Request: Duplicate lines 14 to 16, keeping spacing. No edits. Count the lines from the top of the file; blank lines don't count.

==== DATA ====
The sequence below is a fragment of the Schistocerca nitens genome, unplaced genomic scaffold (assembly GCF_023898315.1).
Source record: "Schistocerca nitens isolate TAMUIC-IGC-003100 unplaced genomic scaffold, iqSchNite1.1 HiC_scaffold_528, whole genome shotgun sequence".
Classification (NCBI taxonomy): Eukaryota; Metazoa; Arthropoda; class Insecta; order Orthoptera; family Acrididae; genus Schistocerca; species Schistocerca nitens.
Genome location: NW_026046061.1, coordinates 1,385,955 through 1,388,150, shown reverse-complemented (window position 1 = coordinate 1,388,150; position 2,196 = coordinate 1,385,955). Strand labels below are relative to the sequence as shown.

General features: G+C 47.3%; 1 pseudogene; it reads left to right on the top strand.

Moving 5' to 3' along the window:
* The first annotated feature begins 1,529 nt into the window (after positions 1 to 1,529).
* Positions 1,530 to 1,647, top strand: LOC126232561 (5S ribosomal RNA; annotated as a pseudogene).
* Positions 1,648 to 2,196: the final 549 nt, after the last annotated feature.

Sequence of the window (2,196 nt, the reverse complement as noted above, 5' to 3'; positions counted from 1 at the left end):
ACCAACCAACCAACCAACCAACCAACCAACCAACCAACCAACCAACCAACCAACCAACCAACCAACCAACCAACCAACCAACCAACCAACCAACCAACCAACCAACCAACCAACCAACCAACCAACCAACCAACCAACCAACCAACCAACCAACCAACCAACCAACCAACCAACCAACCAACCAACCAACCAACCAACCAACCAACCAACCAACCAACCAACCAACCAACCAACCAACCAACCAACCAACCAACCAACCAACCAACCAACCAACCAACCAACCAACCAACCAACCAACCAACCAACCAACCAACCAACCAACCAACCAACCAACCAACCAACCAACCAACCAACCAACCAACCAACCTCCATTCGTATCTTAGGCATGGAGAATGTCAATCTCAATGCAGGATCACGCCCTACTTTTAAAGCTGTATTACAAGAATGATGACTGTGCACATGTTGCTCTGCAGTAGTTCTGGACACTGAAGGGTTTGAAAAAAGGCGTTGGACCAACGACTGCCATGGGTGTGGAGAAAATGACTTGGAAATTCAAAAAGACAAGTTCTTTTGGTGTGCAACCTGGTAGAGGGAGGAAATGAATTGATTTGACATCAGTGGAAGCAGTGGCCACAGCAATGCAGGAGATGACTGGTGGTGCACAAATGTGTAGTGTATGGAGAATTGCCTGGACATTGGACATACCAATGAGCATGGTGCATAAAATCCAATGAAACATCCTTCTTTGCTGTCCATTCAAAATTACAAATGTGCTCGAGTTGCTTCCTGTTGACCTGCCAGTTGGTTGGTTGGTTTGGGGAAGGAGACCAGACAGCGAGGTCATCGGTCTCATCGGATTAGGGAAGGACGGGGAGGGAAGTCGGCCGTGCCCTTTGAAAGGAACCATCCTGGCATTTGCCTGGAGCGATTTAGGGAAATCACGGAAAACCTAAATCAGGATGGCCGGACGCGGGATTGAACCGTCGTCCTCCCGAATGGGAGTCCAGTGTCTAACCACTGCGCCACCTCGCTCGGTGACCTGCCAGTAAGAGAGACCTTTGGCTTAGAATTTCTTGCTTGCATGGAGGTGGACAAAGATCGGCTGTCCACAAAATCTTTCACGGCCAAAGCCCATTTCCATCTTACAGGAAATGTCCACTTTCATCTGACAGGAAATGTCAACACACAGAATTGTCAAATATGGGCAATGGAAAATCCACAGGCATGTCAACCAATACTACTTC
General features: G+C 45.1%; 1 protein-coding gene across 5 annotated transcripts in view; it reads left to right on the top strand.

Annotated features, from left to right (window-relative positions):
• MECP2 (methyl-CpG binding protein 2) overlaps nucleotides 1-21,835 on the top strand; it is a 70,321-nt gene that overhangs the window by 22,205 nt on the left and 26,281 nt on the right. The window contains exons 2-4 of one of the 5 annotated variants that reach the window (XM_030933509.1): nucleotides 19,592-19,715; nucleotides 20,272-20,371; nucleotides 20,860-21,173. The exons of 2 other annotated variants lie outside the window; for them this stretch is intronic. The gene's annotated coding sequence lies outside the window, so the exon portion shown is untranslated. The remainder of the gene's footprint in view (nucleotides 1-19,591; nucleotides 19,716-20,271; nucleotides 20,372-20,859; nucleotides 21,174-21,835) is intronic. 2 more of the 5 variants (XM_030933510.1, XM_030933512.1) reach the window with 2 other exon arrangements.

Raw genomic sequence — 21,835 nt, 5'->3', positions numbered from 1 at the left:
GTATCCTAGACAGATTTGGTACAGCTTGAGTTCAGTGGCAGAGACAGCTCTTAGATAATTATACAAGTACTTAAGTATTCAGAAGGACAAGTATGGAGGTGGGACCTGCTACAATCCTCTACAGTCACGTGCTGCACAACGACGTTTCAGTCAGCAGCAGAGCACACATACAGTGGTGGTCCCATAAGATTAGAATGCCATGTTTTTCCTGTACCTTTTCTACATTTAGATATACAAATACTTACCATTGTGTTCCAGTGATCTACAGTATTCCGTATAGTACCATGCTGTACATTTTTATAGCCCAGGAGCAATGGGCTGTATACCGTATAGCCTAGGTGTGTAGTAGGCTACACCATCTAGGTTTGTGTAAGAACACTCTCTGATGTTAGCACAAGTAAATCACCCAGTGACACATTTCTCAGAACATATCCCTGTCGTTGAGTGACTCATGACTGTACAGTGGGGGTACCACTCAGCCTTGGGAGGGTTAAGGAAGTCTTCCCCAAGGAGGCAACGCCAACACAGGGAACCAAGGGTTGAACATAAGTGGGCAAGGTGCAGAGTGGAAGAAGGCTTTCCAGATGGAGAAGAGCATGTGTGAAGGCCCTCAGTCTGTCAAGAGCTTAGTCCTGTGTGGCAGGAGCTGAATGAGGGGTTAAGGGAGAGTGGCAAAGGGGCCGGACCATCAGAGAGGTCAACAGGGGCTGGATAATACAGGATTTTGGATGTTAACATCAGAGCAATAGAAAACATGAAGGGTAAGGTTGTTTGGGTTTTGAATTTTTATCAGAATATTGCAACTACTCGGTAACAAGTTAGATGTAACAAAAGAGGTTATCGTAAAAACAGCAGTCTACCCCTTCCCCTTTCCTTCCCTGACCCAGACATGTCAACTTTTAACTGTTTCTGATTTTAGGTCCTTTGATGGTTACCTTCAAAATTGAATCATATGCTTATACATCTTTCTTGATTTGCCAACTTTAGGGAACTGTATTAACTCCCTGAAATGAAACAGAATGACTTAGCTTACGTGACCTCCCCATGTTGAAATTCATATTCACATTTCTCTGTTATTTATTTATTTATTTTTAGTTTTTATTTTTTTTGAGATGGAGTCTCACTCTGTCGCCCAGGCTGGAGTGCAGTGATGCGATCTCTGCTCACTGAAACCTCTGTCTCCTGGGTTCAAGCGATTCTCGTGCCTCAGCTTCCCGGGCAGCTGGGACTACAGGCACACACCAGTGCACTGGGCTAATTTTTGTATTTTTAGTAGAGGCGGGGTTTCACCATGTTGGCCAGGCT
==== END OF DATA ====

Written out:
• MECP2 (methyl-CpG binding protein 2) overlaps nucleotides 1-21,835 on the top strand; it is a 70,321-nt gene that overhangs the window by 22,205 nt on the left and 26,281 nt on the right. The window contains exons 2-4 of one of the 5 annotated variants that reach the window (XM_030933509.1): nucleotides 19,592-19,715; nucleotides 20,272-20,371; nucleotides 20,860-21,173. The exons of 2 other annotated variants lie outside the window; for them this stretch is intronic. The gene's annotated coding sequence lies outside the window, so the exon portion shown is untranslated. The remainder of the gene's footprint in view (nucleotides 1-19,591; nucleotides 19,716-20,271; nucleotides 20,372-20,859; nucleotides 21,174-21,835) is intronic. 2 more of the 5 variants (XM_030933510.1, XM_030933512.1) reach the window with 2 other exon arrangements.

Raw genomic sequence — 21,835 nt, 5'->3', positions numbered from 1 at the left:
GTATCCTAGACAGATTTGGTACAGCTTGAGTTCAGTGGCAGAGACAGCTCTTAGATAATTATACAAGTACTTAAGTATTCAGAAGGACAAGTATGGAGGTGGGACCTGCTACAATCCTCTACAGTCACGTGCTGCACAACGACGTTTCAGTCAGCAGCAGAGCACACATACAGTGGTGGTCCCATAAGATTAGAATGCCATGTTTTTCCTGTACCTTTTCTACATTTAGATATACAAATACTTACCATTGTGTTCCAGTGATCTACAGTATTCCGTATAGTACCATGCTGTACATTTTTATAGCCCAGGAGCAATGGGCTGTATACCGTATAGCCTAGGTGTGTAGTAGGCTACACCATCTAGGTTTGTGTAAGAACACTCTCTGATGTTAGCACAAGTAAATCACCCAGTGACACATTTCTCAGAACATATCCCTGTCGTTGAGTGACTCATGACTGTACAGTGGGGGTACCACTCAGCCTTGGGAGGGTTAAGGAAGTCTTCCCCAAGGAGGCAACGCCAACACAGGGAACCAAGGGTTGAACATAAGTGGGCAAGGTGCAGAGTGGAAGAAGGCTTTCCAGATGGAGAAGAGCATGTGTGAAGGCCCTCAGTCTGTCAAGAGCTTAGTCCTGTGTGGCAGGAGCTGAATGAGGGGTTAAGGGAGAGTGGCAAAGGGGCCGGACCATCAGAGAGGTCAACAGGGGCTGGATAATACAGGATTTTGGATGTTAACATCAGAGCAATAGAAAACATGAAGGGTAAGGTTGTTTGGGTTTTGAATTTTTATCAGAATATTGCAACTACTCGGTAACAAGTTAGATGTAACAAAAGAGGTTATCGTAAAAACAGCAGTCTACCCCTTCCCCTTTCCTTCCCTGACCCAGACATGTCAACTTTTAACTGTTTCTGATTTTAGGTCCTTTGATGGTTACCTTCAAAATTGAATCATATGCTTATACATCTTTCTTGATTTGCCAACTTTAGGGAACTGTATTAACTCCCTGAAATGAAACAGAATGACTTAGCTTACGTGACCTCCCCATGTTGAAATTCATATTCACATTTCTCTGTTATTTATTTATTTATTTTTAGTTTTTATTTTTTTTGAGATGGAGTCTCACTCTGTCGCCCAGGCTGGAGTGCAGTGATGCGATCTCTGCTCACTGAAACCTCTGTCTCCTGGGTTCAAGCGATTCTCGTGCCTCAGCTTCCCGGGCAGCTGGGACTACAGGCACACACCAGTGCACTGGGCTAATTTTTGTATTTTTAGTAGAGGCGGGGTTTCACCATGTTGGCCAGGCT